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Honest and courageous. Referential, but fresh and forward-looking. Colourful and expressive, are only some of the adjectives that could be used when referring to Louis Fratino’s paintings. An incredibly quantitative and qualitative research, which embraces gayness and overtakes many of the artistic dogmas, putting before us a pristine and emotional representation of the male body. 

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In recent times, Louis Fratino has gained the art world’s attention for his deeply personal body of work, a research that resembles a beautiful story, a journey in the painter’s intimacy that unveals the artist’s innermost experiences and fantasies, while attempting to represent the everyday life of gay men living in New York City. As senior art critic Antwan Sargent explains, Fratino and his queer peers share a common commitment towards the celebration of the diversity of their set of subjects; the disclosure of an openly gay point of view of the male body, long ignored, or censored, by art history throughout the past centuries. 

 

Louis Fratino, Weekend, 2018. Courtesy of Antoine Levi, Paris.

 

Louis Fratino, Self-Portrait with Dolphin, 2018. Courtesy of Antoine Levi, Paris.

 

In his paintings we can find a clever mixture both of strong referential elements, which relate him to some of the finest artists from the 1900s, such as Pablo Picasso, Henry Matisse and Fernand Léger, and a series of fresh and straightforward influences that the artist absorbs from his everyday life and his experience of the contemporary art world. Louis Fratino himself states: “I paint people I love, and I paint using the vocabulary of paintings I love, so the influence is very straightforward; if I see a painting that sets me on fire, I want to try and make something that feels like that.” A declaration both of freedom in the approach towards painting, and acceptance of the constant influence that a young artist is subject to when trying to understand his own artistic persona.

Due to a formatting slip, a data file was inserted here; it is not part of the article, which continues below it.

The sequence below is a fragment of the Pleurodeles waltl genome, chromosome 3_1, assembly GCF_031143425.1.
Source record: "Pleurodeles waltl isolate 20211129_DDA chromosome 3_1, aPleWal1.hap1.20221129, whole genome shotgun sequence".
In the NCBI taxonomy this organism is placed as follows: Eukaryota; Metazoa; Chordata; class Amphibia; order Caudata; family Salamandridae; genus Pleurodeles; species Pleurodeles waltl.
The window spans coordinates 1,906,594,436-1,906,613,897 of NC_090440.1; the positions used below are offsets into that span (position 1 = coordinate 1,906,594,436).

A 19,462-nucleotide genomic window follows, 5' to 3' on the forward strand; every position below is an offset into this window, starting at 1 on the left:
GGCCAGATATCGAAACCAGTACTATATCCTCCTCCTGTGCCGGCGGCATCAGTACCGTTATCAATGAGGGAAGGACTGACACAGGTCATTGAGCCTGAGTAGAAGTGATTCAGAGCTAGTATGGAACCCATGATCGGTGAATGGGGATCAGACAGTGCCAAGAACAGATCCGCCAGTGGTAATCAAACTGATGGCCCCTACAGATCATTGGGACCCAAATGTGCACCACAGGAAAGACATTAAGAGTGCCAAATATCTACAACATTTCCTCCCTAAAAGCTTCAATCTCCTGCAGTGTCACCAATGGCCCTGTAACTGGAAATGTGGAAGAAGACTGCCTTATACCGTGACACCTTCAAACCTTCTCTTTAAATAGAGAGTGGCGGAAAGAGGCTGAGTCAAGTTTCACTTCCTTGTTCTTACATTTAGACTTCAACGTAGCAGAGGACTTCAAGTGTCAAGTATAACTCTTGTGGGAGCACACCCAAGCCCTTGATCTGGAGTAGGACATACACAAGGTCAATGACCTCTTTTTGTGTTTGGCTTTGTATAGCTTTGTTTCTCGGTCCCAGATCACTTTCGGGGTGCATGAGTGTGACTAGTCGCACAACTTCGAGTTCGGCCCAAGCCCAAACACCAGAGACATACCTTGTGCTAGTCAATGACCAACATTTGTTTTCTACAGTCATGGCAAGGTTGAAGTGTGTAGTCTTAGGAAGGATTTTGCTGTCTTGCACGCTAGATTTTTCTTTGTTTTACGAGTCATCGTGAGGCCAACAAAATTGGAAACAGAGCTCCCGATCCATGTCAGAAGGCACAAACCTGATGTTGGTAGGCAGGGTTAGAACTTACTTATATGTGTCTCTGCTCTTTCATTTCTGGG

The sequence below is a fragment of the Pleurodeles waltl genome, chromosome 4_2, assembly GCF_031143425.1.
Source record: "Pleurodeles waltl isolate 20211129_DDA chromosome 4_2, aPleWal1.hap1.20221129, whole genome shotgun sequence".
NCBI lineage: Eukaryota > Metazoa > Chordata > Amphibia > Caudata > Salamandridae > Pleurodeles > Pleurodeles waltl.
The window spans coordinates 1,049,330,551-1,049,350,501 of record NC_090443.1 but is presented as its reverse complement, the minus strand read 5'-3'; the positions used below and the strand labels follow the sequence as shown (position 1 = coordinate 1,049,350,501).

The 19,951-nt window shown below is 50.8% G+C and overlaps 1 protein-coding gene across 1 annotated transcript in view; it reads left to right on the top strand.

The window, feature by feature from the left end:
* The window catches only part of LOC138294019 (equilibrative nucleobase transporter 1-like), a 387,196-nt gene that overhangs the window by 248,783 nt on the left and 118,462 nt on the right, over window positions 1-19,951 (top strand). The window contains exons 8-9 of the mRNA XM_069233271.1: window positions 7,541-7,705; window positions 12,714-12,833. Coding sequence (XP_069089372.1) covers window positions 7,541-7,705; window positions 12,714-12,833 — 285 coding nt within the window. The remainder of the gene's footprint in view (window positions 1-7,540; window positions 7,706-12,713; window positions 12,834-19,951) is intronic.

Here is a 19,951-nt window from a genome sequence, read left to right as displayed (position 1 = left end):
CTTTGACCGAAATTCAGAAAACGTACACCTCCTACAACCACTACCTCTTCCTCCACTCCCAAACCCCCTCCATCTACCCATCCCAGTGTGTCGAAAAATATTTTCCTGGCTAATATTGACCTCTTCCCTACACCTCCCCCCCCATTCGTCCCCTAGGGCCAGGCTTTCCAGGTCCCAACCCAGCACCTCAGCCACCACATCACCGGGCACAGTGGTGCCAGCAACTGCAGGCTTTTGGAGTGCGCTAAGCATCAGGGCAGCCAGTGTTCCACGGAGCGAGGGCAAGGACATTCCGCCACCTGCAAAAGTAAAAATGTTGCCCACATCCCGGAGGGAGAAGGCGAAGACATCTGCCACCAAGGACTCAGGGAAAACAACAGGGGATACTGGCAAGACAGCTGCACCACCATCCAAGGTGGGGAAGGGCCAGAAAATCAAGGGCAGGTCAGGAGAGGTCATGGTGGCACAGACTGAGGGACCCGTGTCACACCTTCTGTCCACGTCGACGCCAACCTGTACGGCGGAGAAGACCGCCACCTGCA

Louis Fratino, My Meal, 2019. Courtesy of Sikkema Jenkins & Co., New York.

 

Louis Fratino, Furnace, 2018. Courtesy of Antoine Levi, Paris.

 

The setting that Fratino presents to the viewers scrutiny, has a strong pittoresque appearance and is of finest value, due to his mature usage of the expressive potential that can arise from colour, and the freshness communicated by his compositions, which are often of highly graphic disposal. What the observer experiences is a loving and honest story, a tale about young and joyful men living in contemporary times, where gayness is free to express its emotional power and translate itself into beautiful images which closely recall Matisse’s joie de vivre. When looking at Louis Fratino’s paintings, one should give in completely and embrace the variety of feelings that the artist attempts to communicate, while seeking for the most unexpected sensations to arise from the smallest details, knowing that even the most negligible feature can tell a story by its self. In Holland Cotter’s words: “Nearly every brush stroke and mark, every detail of furnishings and body hair, has a life of its own.”

Cover image: Louis Fratino, Metropolitan, 2019. Courtesy of Sikkema Jenkins & Co., New York.

Written by Mario Rodolfo Silva

Stay Tuned on Kooness magazine for more exciting news from the art world.

 

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